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Blue Alpha

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PostSubject: Reading Gang-Related Graffiti   Sat Jun 04, 2011 12:06 pm

Hey, I found this online. My understanding of graffiti is limited, but what I know matches stuff here, so I'm showing it to you guys.

Where graffiti is concerned, the writing truly is “on the wall”. It’s an annoyance, to be sure, but it’s also somewhat interesting - at least the gang-related graffiti, anyway. In many ways, gang graffiti is a code - and like most codes, it’s susceptible to analysis.
[You must be registered and logged in to see this link.]
Here in the U.S., at least, the first thing one should do when finding graffiti is to look at the letters, if any, and the overall design. If it has “bubble letters”, more than one color of paint or ink, or shows even a hint of artistry, it’s almost certainly not gang related. If it has sharp, angular stick letters, or contains religious (including “satanic”) imagery, or is done in one color of paint, it’s probably gang related.
A lot of times, the graffiti will be very simple, and flat-out say, for example, “West Side Bloods”. That, obviously, is easy to figure out. But what if you see just a series of letters or numbers that don’t seem to make any immediate sense? That’s the fun part, which requires some rudimentary code-breaking skills.
First of all, look for numbers. If you see two digits - especially “13″, “14″, or “18″, you’re probably looking at graffiti for a hispanic gang. If you see three digits - especially if they’re your, or a nearby, area code - it’s almost certainly not a hispanic gang, but your typical prison/street sort. There’s an easy exception to remember: If the numbers are followed by “K”, you’re looking at a threat from a rival gang. “WS18″ is a tag for the (hispanic) West Side 18th Street gang out of California; “WS18K” is a threat towards 18th Street by a local gang. (”K” is short for “Kill”.) If there are two digits, see if they’re prefixed by “N”, “S”, “E”, or “W” - (or “NS”, “SS”, “ES”, or “WS”) - which relate to the cardinal directions, and form part of the gang’s identity. Here in the Twin Cities, for example, you see a lot of “S13″ tags - they’re promoting “South 13″, or more properly, “Surenos Trece”. You’ll see 13 and 14 a lot in graffiti for hispanic gangs - the 13th letter of the alphabet is “M”, which generally stands for “Mexico” (but sometimes “La Eme”, the Mexican Mafia); the 14th letter is of course “N”, which generally means “North”, or “Norteno”. “Norteno” has nothing much to do with the US-Mexico border; it instead means which end of California the gang originated from. Much like the divide between east-coast and west-coast rappers, gangstas from the north and south parts of California frequently “got beef” with each other.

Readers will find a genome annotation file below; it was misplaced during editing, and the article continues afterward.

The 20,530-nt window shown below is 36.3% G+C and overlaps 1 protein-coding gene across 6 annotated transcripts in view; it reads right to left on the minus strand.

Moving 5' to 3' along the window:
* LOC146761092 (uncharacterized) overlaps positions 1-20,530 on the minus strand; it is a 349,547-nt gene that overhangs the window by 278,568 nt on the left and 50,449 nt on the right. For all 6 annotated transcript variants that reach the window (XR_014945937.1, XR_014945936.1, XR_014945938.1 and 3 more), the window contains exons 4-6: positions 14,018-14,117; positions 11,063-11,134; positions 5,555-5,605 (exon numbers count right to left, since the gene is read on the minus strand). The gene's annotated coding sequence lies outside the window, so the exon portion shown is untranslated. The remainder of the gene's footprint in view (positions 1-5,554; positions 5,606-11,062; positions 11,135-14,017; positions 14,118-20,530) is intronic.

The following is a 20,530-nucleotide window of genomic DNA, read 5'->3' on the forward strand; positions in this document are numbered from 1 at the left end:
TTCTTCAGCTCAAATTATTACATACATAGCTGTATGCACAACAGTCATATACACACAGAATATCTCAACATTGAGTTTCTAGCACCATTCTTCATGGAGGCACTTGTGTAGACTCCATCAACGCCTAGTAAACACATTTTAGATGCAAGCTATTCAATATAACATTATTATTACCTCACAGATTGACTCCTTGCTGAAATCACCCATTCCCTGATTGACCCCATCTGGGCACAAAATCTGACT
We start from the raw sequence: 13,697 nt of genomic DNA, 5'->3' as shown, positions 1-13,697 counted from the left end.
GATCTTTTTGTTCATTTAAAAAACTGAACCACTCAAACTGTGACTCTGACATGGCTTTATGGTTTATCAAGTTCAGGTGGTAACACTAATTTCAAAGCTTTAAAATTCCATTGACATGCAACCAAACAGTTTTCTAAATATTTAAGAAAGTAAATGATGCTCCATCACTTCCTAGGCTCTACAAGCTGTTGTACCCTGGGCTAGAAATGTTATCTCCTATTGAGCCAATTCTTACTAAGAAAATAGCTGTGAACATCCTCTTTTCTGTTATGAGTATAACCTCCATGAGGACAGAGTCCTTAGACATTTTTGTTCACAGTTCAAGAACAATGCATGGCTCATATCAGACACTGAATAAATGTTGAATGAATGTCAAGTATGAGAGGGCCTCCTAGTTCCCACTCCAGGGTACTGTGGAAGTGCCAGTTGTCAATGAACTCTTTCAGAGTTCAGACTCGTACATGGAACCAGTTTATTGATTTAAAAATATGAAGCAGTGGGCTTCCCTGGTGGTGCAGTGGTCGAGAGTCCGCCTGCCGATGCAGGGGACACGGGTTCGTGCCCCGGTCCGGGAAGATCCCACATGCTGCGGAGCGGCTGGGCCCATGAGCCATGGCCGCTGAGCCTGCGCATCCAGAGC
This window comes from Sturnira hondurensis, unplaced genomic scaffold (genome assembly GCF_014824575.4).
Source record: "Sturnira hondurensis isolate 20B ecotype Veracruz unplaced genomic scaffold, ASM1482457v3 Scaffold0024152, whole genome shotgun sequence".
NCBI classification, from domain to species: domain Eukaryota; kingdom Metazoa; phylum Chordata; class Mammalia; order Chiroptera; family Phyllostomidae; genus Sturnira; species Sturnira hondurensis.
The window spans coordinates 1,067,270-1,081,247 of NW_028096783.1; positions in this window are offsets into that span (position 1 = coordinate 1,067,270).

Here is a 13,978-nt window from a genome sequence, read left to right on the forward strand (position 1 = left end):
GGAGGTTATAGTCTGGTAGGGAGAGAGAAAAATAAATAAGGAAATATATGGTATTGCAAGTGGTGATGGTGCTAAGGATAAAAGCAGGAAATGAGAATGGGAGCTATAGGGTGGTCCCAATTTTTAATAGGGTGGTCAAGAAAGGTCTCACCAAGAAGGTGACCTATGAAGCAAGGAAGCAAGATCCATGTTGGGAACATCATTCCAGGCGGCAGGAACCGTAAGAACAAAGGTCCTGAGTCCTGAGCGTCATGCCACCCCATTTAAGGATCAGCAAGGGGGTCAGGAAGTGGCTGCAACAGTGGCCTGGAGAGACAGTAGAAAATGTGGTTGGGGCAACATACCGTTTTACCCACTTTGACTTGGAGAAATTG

But what if there aren’t any numbers? What if you come across something like this, and want to know what it means:
[You must be registered and logged in to see this image.]

This is where the true fun is. At first, it looks like a meaningless series of letters, but after you’ve seen a few hundred, you start to notice some patterns. As any good cryptographer knows, patterns in codes are usually a bad thing - except for anyone who wants to break it. Here are the secrets, such as they are:
As before, a trailing “K” is a threat to “(K)ill”, as are any crossed-out letters. (More on this in a minute.) An “A” at the very beginning pretty much always stands for “Almighty”; it can be safely ignored. Likewise, if the tag ends with an “N”, that virtually always stands for “Nation”; it can be safely ignored. Those two usually occur together, and show up surprisingly often, as pretty much every two-bit bunch of street thugs takes to calling themselves the Almighty Whatever Nation. Looking at our tag above - ACVLN - we’ve gone from five indecipherable letters (a note to a repairman: Air Conditioner, Very Loud Noise?) down to just three, which is a more manageable number.
There are a pretty finite number of “real” gangs in this country, and it’s fairly easy to recognize the abbreviations for most of the most common ones. “GD” are the Gangster Disciples, for example; “VL” are the Vice Lords. “LK” are the Latin Kings, and “LQ” the Latin Queens; sometimes when they’re getting along, they’re the LKQ - Latin Kings and Queens. (And, like every other gang, they’re an “almighty” “nation”, and tag up buildings and fences appropriately - ALKQN.) In our case above, it’s pretty easy to figure out that we’re looking at a tag from the Almighty (something) Vice Lord Nation. The extra letter right before the gang initials probably refers to the “set” name - the specific local bunch of playas, pushers, and pimps who are staking their turf. In some instances - as here - it can provide a little extra information, as well.
Above, I made mention of crossed-out letters in gang graffiti. These aren’t a sign of the author not being able to spell; rather, they’re messages - usually threats. If you see the letters “B”, “C”, “F”, “P”, or “S” crossed-out in a piece of gang graffiti, it’s a threat towards a gang whose name, “nation”, or nickname begins with that letter. B and C are Bloods and Crips, respectively, while “S” is short for “Slobs” - a derogatory nickname for the Bloods. (The Crips are referred to as “Crabs”, incidentally.) “F” and “P” stand for the “Folks” and “Peoples” “nations”, which are sort of loose regional or nationwide alliances of street gangs. In any event, in the Vice Lord tag shown above, you will of course note the letter “C” is not crossed out - which tells you the local Vice Lords don’t have beef with the Crips. This isn’t necessarily huge intelligence, but all too often, little slights in graffiti - crossing out letters, or painting over rival gangs’ tags - are a very real warning sign of impending gang war, so it’s something to keep an eye out for.